It worked for our ancestors, and it will work for us.
 
Written By: SMASH
URL: http://www.indepundit.com
Are these positions indicative of a disinterest in civil debate?

Yes, they are. Insults are incompatible with civil debate. If your purpose is to persuade others that your position is correct, you would not insult them, no matter how strongly you feel the evidence weighs in your favor. So, obviously, it is neither your, not Tyler’s, purpose to persuade others that your position is correct.
 
Written By: A.S.
URL: http://
Ok so the smog market is efficient as expected any supply and demand market finds equilibrium. But global warming is worse today than ever (according to AG). Smog and pollution are better someplaces and worse else where. Credit trading is just another means to increase revenue for some and a way for others to defer innovation. Innovation is the desired effect.
 
Written By: coaster
URL: http://
Based on geological data, eustatic sea level (i.e., corresponding to a change in ocean volume) may have risen at an average rate of 0.5 mm/yr over the past 6,000 years and at an average rate of 0.1 to 0.2 mm/yr over the last 3,000 years. This rate is about one tenth of that occurring during the 20th century.
Okay, so the claim really is that one century worth of data shows a rate 10 times that of 30 centuries worth of data.

I’m completely unimpressed. I’m certain I could go back into one of those 30 centuries and find a rate of growth greater than the past century. 30 times the data points leads to a much smoother curve. It’s been a while since I took a statistics class, but I remember something called "regression to the norm".


That quote as written is pretty much "drawing a straight diagonal line on the graph".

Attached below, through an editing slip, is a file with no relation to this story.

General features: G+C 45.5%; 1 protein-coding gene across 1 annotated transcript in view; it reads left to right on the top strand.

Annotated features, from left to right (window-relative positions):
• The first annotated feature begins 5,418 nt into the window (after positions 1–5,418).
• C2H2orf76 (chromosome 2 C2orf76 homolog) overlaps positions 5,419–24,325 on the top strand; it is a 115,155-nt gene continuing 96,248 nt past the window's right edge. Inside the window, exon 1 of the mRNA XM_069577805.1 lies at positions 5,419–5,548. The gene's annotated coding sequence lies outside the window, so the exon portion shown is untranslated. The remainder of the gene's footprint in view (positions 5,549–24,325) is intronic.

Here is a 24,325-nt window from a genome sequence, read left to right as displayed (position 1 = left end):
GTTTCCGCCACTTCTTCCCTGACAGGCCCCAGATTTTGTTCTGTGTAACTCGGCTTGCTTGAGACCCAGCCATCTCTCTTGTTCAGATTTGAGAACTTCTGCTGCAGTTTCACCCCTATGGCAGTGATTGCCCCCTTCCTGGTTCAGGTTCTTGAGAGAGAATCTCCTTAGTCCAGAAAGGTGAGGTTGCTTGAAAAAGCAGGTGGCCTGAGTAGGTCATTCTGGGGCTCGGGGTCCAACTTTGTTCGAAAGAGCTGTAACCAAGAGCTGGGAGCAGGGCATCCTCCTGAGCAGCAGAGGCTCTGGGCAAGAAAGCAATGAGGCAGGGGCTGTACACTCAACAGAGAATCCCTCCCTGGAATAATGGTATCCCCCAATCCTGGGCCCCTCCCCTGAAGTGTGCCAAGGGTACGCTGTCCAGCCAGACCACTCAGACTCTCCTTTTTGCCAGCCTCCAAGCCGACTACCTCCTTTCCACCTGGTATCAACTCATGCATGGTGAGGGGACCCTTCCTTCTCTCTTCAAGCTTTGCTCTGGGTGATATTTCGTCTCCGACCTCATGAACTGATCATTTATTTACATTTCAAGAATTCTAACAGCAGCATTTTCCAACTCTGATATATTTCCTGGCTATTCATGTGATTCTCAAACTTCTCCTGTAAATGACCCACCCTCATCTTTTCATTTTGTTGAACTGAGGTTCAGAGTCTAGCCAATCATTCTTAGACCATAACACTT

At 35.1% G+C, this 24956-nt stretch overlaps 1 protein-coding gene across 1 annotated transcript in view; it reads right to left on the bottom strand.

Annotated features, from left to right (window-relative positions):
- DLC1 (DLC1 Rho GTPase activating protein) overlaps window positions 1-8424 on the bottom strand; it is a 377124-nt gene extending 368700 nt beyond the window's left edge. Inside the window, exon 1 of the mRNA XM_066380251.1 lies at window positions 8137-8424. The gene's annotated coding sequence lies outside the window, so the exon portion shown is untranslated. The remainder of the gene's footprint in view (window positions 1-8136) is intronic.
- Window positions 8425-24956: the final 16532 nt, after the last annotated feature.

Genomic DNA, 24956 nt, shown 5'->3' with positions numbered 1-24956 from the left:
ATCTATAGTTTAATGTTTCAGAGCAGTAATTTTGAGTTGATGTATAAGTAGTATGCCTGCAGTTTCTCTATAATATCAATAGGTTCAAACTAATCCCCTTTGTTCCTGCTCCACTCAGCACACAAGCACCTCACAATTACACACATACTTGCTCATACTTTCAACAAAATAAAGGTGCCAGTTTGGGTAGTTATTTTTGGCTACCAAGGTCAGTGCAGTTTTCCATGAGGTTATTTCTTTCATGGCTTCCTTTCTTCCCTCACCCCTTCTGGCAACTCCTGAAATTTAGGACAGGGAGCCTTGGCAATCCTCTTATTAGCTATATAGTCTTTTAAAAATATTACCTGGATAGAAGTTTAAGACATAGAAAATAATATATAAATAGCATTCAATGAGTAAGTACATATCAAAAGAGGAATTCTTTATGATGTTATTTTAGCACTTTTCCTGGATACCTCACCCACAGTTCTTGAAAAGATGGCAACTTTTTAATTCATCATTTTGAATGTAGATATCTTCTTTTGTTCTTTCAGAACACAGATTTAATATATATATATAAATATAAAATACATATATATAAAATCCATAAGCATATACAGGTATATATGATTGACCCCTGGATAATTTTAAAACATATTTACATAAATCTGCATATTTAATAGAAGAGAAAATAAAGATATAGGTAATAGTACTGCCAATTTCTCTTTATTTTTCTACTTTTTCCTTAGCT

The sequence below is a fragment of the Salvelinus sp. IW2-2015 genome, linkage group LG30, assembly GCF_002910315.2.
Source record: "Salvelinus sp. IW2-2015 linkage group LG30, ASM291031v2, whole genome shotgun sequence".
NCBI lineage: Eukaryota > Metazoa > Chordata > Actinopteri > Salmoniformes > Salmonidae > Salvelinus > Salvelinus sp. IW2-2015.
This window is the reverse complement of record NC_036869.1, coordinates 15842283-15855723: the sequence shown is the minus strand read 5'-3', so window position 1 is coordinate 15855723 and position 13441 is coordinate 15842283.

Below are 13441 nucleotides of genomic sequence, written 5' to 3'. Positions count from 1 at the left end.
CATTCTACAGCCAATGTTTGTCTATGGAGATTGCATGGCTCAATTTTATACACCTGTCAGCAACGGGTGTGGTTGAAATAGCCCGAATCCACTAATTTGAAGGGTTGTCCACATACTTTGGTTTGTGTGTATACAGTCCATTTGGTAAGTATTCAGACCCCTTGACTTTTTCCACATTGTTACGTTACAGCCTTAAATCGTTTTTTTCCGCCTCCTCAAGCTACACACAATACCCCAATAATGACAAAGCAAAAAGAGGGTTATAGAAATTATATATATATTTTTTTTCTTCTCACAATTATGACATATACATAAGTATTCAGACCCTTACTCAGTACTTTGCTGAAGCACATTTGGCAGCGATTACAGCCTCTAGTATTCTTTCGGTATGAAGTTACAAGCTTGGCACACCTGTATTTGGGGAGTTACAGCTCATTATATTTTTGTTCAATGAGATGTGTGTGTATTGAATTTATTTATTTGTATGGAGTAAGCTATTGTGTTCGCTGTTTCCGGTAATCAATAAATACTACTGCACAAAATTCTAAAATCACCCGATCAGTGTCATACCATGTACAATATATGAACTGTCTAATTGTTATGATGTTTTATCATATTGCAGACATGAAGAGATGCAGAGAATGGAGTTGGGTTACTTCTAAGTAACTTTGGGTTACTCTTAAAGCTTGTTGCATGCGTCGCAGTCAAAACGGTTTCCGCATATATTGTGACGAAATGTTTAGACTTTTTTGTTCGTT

Written By: Steverino
URL: http://steverino.journalspace.com/
Other types of polution will have to be addressed by China and India regardless of Kyoto. If not, they will suffocate in their smog, since coal is their major source of fuel.

It’s already horrible in China. But when you are poor you worry more about money than air quality - see London in 1800’s.
 
Written By: Harun
URL: http://
Jon, I continue to be embarassed for you. There are no confidence levels or standard deviation given in that link. From the link table at the top left, there are none in the document.

From this page

And this is only an example, we have unsupported characterisations of the writer’s confidence in the validity of their conclusions, such as:

"However, a few high resolution sea level records from the French Mediterranean coast indicate that much of this increase occurred between about 6,000 and 3,000 years ago and that the rate over the past 3,000 years was only about 0.1 to 0.2 mm/yr (Lambeck and Bard, 2000). These inferences do not constrain the source of the added water but likely sources are the Antarctic and Greenland ice sheets with possible contributions from glaciers and thermal expansion."
and
"We therefore take the ongoing contribution of the ice sheets to sea level rise in the 20th and 21st centuries in response to earlier climate change as 0.0 to 0.5 mm/yr. This is additional to the effect of 20th century and future climate change."